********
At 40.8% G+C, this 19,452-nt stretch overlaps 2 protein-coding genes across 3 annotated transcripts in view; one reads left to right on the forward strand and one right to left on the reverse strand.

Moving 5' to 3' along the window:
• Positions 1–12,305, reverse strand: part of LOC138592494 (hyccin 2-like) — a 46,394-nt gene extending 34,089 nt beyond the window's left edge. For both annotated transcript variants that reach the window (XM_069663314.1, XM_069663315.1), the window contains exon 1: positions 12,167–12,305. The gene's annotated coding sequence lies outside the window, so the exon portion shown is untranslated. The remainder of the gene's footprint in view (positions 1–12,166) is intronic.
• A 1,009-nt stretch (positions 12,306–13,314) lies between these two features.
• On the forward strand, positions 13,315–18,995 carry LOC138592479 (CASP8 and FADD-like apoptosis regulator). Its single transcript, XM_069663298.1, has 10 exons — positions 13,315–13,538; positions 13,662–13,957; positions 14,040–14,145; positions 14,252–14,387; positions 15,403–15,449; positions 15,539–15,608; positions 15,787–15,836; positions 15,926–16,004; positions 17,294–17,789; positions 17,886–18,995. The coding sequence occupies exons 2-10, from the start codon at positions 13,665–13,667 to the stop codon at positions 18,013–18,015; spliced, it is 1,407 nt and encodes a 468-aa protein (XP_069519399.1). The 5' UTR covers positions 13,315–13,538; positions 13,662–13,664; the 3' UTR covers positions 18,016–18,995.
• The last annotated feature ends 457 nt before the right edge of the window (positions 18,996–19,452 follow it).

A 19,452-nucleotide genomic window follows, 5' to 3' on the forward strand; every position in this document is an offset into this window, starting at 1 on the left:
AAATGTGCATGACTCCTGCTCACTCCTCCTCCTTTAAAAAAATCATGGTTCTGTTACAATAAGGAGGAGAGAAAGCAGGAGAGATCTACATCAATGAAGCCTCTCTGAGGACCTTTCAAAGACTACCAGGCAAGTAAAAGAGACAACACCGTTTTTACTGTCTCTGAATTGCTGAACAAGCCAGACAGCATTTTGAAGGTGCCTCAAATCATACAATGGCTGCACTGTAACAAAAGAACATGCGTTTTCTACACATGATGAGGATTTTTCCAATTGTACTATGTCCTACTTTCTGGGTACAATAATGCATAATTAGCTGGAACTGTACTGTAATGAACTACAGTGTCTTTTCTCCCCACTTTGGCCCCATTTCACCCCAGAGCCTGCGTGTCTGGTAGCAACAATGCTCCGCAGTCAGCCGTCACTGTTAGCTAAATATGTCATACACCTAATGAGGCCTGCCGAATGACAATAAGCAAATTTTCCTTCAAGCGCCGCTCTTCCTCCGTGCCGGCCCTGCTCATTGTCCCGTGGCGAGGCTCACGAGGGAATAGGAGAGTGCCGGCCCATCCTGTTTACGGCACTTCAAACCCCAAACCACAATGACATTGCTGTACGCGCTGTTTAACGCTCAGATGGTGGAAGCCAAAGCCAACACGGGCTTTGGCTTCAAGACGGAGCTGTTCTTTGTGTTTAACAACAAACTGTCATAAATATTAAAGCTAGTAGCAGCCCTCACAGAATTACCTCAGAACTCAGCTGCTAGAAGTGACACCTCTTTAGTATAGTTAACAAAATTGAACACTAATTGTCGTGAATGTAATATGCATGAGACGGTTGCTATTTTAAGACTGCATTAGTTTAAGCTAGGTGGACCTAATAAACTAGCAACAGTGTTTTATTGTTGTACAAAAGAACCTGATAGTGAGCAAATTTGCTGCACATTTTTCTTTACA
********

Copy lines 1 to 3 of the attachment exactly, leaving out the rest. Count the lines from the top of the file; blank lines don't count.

At 40.8% G+C, this 19,452-nt stretch overlaps 2 protein-coding genes across 3 annotated transcripts in view; one reads left to right on the forward strand and one right to left on the reverse strand.

Moving 5' to 3' along the window:
• Positions 1–12,305, reverse strand: part of LOC138592494 (hyccin 2-like) — a 46,394-nt gene extending 34,089 nt beyond the window's left edge. For both annotated transcript variants that reach the window (XM_069663314.1, XM_069663315.1), the window contains exon 1: positions 12,167–12,305. The gene's annotated coding sequence lies outside the window, so the exon portion shown is untranslated. The remainder of the gene's footprint in view (positions 1–12,166) is intronic.